The relevance of coarse thinking for investors' willingness to pay: An experimental study
People tend to think by analogies. We investigate whether thinking-by-analogy matters for investors’ willingness to pay for a risky asset in a laboratory experiment. We find that thinking-by-analogy has a strong influence when the assets in question have similar (but not identical) payoffs. The hypothesis of thinking-by-analogy or coarse thinking clearly outperforms other hypotheses including the hypothesis of arbitrage-free or rational pricing. When the similarity between the payoffs is reduced, the risk neutral hypothesis outperforms the hypothesis of thinking-by-analogy. Regardless of the similarity between the payoffs, the arbitrage-free or rational pricing remains the hypothesis with the worst performance.
|Date of creation:||02 Jul 2010|
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- Rockenbach, Bettina, 2004. "The behavioral relevance of mental accounting for the pricing of financial options," Journal of Economic Behavior & Organization, Elsevier, vol. 53(4), pages 513-527, April.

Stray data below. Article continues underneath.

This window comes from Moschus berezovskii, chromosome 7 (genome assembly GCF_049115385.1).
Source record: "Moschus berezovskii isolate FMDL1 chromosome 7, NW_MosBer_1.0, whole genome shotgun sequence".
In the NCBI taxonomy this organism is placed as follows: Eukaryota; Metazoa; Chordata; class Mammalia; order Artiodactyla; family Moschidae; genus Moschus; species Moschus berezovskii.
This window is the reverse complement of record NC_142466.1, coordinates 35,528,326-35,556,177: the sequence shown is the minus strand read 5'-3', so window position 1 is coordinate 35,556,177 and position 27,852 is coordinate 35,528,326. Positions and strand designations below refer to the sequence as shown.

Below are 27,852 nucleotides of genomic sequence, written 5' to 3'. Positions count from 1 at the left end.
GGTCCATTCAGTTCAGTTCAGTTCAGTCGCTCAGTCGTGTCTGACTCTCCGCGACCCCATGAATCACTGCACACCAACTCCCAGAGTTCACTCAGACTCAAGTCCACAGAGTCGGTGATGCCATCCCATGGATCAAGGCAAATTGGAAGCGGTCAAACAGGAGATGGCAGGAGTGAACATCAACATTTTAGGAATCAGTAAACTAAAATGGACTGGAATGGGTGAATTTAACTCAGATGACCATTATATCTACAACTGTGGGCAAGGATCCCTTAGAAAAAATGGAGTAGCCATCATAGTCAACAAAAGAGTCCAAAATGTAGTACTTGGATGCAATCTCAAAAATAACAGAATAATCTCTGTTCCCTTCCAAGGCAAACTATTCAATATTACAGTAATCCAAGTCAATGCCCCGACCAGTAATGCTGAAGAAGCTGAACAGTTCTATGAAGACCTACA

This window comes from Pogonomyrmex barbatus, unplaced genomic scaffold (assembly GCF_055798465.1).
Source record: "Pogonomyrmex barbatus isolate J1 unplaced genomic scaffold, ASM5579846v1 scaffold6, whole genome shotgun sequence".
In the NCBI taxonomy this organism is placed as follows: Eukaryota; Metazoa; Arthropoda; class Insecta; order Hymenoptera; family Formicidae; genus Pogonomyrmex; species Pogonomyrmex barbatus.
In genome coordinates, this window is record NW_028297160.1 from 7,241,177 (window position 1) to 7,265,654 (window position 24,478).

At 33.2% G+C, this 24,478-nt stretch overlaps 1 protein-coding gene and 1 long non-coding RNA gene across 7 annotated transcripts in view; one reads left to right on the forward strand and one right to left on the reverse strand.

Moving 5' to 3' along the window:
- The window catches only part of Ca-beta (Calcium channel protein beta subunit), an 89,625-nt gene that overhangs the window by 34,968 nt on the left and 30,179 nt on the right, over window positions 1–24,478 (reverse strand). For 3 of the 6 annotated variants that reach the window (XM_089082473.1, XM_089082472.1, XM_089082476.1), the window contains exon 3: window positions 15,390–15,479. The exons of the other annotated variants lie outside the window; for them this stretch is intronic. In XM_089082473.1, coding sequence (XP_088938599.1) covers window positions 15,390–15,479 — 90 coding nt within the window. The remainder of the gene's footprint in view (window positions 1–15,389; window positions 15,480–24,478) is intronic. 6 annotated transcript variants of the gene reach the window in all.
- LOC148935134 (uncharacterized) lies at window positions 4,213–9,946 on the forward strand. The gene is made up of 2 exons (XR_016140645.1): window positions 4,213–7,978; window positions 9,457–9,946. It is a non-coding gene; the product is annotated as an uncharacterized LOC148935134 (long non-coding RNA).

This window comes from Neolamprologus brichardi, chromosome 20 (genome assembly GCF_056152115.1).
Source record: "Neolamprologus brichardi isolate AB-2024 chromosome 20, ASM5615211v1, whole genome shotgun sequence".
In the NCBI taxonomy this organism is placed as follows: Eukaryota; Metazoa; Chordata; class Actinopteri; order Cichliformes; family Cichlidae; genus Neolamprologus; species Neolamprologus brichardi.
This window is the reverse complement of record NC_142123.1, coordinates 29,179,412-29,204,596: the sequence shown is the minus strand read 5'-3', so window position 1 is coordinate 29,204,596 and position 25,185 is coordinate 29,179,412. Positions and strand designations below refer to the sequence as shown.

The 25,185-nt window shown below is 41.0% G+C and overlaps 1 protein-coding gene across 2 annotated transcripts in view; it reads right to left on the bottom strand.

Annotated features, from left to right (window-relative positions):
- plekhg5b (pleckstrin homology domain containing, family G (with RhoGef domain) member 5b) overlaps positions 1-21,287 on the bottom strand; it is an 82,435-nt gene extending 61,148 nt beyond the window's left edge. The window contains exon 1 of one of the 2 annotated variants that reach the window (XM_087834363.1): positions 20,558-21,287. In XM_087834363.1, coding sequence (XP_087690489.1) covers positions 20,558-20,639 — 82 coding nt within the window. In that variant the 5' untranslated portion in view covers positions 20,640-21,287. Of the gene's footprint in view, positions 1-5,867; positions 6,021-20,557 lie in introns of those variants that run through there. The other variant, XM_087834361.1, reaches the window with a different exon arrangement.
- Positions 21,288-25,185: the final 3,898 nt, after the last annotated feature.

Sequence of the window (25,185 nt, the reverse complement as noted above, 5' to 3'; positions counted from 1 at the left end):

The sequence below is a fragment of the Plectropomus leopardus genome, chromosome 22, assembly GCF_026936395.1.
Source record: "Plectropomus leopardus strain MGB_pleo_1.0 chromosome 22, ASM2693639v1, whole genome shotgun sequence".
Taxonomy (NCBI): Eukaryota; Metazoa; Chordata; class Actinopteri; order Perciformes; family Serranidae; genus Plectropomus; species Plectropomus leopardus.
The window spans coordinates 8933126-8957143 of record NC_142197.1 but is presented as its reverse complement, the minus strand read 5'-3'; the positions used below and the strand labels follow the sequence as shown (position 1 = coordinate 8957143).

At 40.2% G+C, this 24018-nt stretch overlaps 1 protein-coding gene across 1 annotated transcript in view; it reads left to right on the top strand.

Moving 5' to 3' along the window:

- Sendhil Mullainathan & Joshua Schwartzstein & Andrei Shleifer, 2008.
"Coarse Thinking and Persuasion,"
The Quarterly Journal of Economics,
Oxford University Press, vol. 123(2), pages 577-619.
- Shleifer, Andrei & Mullainathan, Sendhil & Schwartzstein, Joshua, 2008. "Coarse Thinking and Persuasion," Scholarly Articles 11022284, Harvard University Department of Economics.
- Sendhil Mullainathan & Joshua Schwartzstein & Andrei Shleifer, 2006. "Coarse Thinking and Persuasion," NBER Working Papers 12720, National Bureau of Economic Research, Inc.
- Siddiqi, Hammad, 2009. "Is the lure of choice reflected in market prices? Experimental evidence based on the 4-door Monty Hall problem," Journal of Economic Psychology, Elsevier, vol. 30(2), pages 203-215, April.
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